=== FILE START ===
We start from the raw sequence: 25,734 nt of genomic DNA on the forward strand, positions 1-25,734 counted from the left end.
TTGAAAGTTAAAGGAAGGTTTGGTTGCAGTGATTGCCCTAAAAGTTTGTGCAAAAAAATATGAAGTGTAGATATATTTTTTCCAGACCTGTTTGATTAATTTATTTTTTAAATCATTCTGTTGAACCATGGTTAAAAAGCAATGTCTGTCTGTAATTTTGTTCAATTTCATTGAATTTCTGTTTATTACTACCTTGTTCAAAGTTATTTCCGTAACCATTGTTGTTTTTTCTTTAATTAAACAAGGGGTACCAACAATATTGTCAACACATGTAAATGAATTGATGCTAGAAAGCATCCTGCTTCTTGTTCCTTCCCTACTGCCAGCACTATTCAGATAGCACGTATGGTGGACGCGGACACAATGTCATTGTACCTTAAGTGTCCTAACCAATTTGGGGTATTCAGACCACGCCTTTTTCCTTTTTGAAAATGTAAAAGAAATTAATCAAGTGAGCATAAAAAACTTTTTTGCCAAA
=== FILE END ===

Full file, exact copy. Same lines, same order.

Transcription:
We start from the raw sequence: 25,734 nt of genomic DNA on the forward strand, positions 1-25,734 counted from the left end.
TTGAAAGTTAAAGGAAGGTTTGGTTGCAGTGATTGCCCTAAAAGTTTGTGCAAAAAAATATGAAGTGTAGATATATTTTTTCCAGACCTGTTTGATTAATTTATTTTTTAAATCATTCTGTTGAACCATGGTTAAAAAGCAATGTCTGTCTGTAATTTTGTTCAATTTCATTGAATTTCTGTTTATTACTACCTTGTTCAAAGTTATTTCCGTAACCATTGTTGTTTTTTCTTTAATTAAACAAGGGGTACCAACAATATTGTCAACACATGTAAATGAATTGATGCTAGAAAGCATCCTGCTTCTTGTTCCTTCCCTACTGCCAGCACTATTCAGATAGCACGTATGGTGGACGCGGACACAATGTCATTGTACCTTAAGTGTCCTAACCAATTTGGGGTATTCAGACCACGCCTTTTTCCTTTTTGAAAATGTAAAAGAAATTAATCAAGTGAGCATAAAAAACTTTTTTGCCAAA